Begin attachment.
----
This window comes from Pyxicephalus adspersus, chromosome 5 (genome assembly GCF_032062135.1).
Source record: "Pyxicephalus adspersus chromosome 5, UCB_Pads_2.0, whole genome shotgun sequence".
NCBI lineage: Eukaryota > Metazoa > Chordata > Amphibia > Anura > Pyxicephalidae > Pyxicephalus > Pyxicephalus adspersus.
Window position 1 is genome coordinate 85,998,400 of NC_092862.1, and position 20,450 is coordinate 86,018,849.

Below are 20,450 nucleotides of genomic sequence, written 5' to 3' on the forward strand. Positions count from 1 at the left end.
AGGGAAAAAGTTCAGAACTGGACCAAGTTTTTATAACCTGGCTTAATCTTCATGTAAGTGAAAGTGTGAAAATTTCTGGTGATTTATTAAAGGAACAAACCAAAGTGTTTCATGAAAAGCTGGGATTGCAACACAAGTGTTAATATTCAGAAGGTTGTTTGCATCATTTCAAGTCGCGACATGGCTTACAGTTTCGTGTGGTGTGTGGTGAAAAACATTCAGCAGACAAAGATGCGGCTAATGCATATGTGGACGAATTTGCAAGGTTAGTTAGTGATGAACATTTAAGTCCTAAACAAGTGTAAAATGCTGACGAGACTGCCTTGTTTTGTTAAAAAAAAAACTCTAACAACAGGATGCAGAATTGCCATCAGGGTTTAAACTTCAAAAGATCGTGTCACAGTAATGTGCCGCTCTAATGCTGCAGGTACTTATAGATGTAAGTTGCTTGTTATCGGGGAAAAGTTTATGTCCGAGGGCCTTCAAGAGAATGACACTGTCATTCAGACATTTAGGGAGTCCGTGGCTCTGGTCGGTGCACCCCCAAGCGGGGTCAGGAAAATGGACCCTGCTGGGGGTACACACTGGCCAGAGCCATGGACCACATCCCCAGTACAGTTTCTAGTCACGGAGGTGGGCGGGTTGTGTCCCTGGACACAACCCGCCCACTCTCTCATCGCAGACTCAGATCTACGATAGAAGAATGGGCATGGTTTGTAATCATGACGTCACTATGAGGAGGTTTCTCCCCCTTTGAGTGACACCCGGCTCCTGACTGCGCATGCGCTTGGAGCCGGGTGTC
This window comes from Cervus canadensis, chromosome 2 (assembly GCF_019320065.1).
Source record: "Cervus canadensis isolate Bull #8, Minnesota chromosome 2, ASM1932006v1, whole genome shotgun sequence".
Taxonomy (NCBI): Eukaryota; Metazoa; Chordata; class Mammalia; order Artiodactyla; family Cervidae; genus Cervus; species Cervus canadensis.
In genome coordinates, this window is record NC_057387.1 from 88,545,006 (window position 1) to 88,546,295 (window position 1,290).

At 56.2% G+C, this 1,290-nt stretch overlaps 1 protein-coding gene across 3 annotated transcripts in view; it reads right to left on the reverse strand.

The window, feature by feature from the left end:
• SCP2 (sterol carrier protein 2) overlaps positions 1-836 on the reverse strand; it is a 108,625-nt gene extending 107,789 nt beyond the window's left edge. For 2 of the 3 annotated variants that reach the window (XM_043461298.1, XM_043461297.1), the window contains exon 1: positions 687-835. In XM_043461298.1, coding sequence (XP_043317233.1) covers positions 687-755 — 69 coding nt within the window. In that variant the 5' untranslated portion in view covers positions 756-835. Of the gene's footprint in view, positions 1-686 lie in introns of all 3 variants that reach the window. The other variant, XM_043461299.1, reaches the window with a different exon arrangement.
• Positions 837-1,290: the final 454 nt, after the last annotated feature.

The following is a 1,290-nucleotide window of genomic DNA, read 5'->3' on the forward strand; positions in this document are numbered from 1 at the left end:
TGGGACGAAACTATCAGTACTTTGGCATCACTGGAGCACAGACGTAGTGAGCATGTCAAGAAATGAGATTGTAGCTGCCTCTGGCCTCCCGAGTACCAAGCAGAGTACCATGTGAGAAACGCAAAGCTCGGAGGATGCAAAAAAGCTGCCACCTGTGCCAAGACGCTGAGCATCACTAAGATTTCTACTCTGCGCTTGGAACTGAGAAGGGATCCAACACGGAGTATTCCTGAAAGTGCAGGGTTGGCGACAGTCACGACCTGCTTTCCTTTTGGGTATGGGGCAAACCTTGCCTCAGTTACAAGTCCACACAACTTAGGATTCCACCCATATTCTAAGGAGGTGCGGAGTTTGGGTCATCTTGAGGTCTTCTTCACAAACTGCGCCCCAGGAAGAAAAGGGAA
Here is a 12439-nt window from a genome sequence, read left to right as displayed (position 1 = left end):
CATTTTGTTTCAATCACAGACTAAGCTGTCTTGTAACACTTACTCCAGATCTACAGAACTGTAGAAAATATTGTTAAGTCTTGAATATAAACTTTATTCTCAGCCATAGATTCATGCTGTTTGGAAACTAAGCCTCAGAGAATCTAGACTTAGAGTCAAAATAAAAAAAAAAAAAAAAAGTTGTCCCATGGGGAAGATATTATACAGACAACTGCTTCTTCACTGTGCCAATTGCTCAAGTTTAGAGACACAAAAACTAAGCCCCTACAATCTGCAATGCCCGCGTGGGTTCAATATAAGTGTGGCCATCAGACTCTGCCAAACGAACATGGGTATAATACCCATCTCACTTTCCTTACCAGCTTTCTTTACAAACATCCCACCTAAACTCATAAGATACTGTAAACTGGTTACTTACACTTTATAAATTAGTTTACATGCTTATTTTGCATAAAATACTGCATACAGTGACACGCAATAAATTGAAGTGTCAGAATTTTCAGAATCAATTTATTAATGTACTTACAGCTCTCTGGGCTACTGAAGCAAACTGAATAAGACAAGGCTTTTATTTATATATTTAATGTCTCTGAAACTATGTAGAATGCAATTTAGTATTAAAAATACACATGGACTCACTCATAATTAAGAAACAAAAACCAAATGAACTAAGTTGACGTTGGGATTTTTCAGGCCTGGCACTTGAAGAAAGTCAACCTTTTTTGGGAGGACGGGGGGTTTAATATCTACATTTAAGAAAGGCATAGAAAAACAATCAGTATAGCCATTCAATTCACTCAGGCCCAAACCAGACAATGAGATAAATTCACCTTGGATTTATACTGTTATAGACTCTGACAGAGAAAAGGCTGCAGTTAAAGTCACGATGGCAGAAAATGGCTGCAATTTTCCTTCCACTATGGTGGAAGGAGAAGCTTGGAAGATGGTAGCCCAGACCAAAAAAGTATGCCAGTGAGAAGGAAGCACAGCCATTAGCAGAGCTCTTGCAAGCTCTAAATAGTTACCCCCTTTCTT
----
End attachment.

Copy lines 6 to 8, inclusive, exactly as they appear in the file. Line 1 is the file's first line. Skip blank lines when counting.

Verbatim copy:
AGGGAAAAAGTTCAGAACTGGACCAAGTTTTTATAACCTGGCTTAATCTTCATGTAAGTGAAAGTGTGAAAATTTCTGGTGATTTATTAAAGGAACAAACCAAAGTGTTTCATGAAAAGCTGGGATTGCAACACAAGTGTTAATATTCAGAAGGTTGTTTGCATCATTTCAAGTCGCGACATGGCTTACAGTTTCGTGTGGTGTGTGGTGAAAAACATTCAGCAGACAAAGATGCGGCTAATGCATATGTGGACGAATTTGCAAGGTTAGTTAGTGATGAACATTTAAGTCCTAAACAAGTGTAAAATGCTGACGAGACTGCCTTGTTTTGTTAAAAAAAAAACTCTAACAACAGGATGCAGAATTGCCATCAGGGTTTAAACTTCAAAAGATCGTGTCACAGTAATGTGCCGCTCTAATGCTGCAGGTACTTATAGATGTAAGTTGCTTGTTATCGGGGAAAAGTTTATGTCCGAGGGCCTTCAAGAGAATGACACTGTCATTCAGACATTTAGGGAGTCCGTGGCTCTGGTCGGTGCACCCCCAAGCGGGGTCAGGAAAATGGACCCTGCTGGGGGTACACACTGGCCAGAGCCATGGACCACATCCCCAGTACAGTTTCTAGTCACGGAGGTGGGCGGGTTGTGTCCCTGGACACAACCCGCCCACTCTCTCATCGCAGACTCAGATCTACGATAGAAGAATGGGCATGGTTTGTAATCATGACGTCACTATGAGGAGGTTTCTCCCCCTTTGAGTGACACCCGGCTCCTGACTGCGCATGCGCTTGGAGCCGGGTGTC
This window comes from Cervus canadensis, chromosome 2 (assembly GCF_019320065.1).
Source record: "Cervus canadensis isolate Bull #8, Minnesota chromosome 2, ASM1932006v1, whole genome shotgun sequence".